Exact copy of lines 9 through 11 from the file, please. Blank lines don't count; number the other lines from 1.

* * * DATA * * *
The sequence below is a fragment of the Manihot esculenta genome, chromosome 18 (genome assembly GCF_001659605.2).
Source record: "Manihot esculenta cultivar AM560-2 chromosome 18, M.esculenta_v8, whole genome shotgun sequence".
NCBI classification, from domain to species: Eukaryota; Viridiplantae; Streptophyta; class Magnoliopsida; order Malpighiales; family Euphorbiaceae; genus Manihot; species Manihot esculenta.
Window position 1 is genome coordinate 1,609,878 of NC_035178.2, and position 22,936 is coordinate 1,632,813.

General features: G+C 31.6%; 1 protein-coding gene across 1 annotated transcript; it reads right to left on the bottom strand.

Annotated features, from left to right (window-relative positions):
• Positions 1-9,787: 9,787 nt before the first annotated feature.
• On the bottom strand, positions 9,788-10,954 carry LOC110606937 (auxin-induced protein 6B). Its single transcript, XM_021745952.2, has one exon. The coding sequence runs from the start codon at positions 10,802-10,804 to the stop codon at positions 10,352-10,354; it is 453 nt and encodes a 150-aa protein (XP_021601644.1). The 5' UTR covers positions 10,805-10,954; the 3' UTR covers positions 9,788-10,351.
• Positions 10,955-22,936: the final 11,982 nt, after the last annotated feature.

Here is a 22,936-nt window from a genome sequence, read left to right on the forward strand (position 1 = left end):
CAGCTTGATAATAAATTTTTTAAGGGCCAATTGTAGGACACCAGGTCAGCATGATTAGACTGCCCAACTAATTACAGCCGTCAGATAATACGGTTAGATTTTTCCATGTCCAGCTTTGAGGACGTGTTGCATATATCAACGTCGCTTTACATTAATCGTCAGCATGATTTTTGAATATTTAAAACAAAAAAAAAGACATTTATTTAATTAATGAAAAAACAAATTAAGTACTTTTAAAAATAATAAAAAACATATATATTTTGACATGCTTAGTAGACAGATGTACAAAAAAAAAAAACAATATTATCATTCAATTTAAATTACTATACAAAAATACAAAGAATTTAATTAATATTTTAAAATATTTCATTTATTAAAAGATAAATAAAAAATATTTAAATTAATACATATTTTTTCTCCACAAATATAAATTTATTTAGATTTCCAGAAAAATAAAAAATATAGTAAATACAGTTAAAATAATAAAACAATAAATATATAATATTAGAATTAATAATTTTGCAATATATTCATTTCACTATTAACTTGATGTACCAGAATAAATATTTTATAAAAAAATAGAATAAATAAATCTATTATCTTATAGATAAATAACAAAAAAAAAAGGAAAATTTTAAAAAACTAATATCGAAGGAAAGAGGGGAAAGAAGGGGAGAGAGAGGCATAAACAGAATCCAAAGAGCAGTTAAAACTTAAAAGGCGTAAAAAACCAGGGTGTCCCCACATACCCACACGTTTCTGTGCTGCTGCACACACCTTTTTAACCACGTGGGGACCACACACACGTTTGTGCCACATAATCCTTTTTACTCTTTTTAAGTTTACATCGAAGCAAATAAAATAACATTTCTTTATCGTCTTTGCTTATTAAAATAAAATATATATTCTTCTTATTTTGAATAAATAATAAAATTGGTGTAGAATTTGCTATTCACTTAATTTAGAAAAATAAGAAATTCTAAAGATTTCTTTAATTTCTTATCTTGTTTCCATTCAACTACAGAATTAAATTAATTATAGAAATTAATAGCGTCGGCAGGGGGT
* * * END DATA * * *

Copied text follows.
• Positions 10,955-22,936: the final 11,982 nt, after the last annotated feature.

Here is a 22,936-nt window from a genome sequence, read left to right on the forward strand (position 1 = left end):
CAGCTTGATAATAAATTTTTTAAGGGCCAATTGTAGGACACCAGGTCAGCATGATTAGACTGCCCAACTAATTACAGCCGTCAGATAATACGGTTAGATTTTTCCATGTCCAGCTTTGAGGACGTGTTGCATATATCAACGTCGCTTTACATTAATCGTCAGCATGATTTTTGAATATTTAAAACAAAAAAAAAGACATTTATTTAATTAATGAAAAAACAAATTAAGTACTTTTAAAAATAATAAAAAACATATATATTTTGACATGCTTAGTAGACAGATGTACAAAAAAAAAAAACAATATTATCATTCAATTTAAATTACTATACAAAAATACAAAGAATTTAATTAATATTTTAAAATATTTCATTTATTAAAAGATAAATAAAAAATATTTAAATTAATACATATTTTTTCTCCACAAATATAAATTTATTTAGATTTCCAGAAAAATAAAAAATATAGTAAATACAGTTAAAATAATAAAACAATAAATATATAATATTAGAATTAATAATTTTGCAATATATTCATTTCACTATTAACTTGATGTACCAGAATAAATATTTTATAAAAAAATAGAATAAATAAATCTATTATCTTATAGATAAATAACAAAAAAAAAAGGAAAATTTTAAAAAACTAATATCGAAGGAAAGAGGGGAAAGAAGGGGAGAGAGAGGCATAAACAGAATCCAAAGAGCAGTTAAAACTTAAAAGGCGTAAAAAACCAGGGTGTCCCCACATACCCACACGTTTCTGTGCTGCTGCACACACCTTTTTAACCACGTGGGGACCACACACACGTTTGTGCCACATAATCCTTTTTACTCTTTTTAAGTTTACATCGAAGCAAATAAAATAACATTTCTTTATCGTCTTTGCTTATTAAAATAAAATATATATTCTTCTTATTTTGAATAAATAATAAAATTGGTGTAGAATTTGCTATTCACTTAATTTAGAAAAATAAGAAATTCTAAAGATTTCTTTAATTTCTTATCTTGTTTCCATTCAACTACAGAATTAAATTAATTATAGAAATTAATAGCGTCGGCAGGGGGT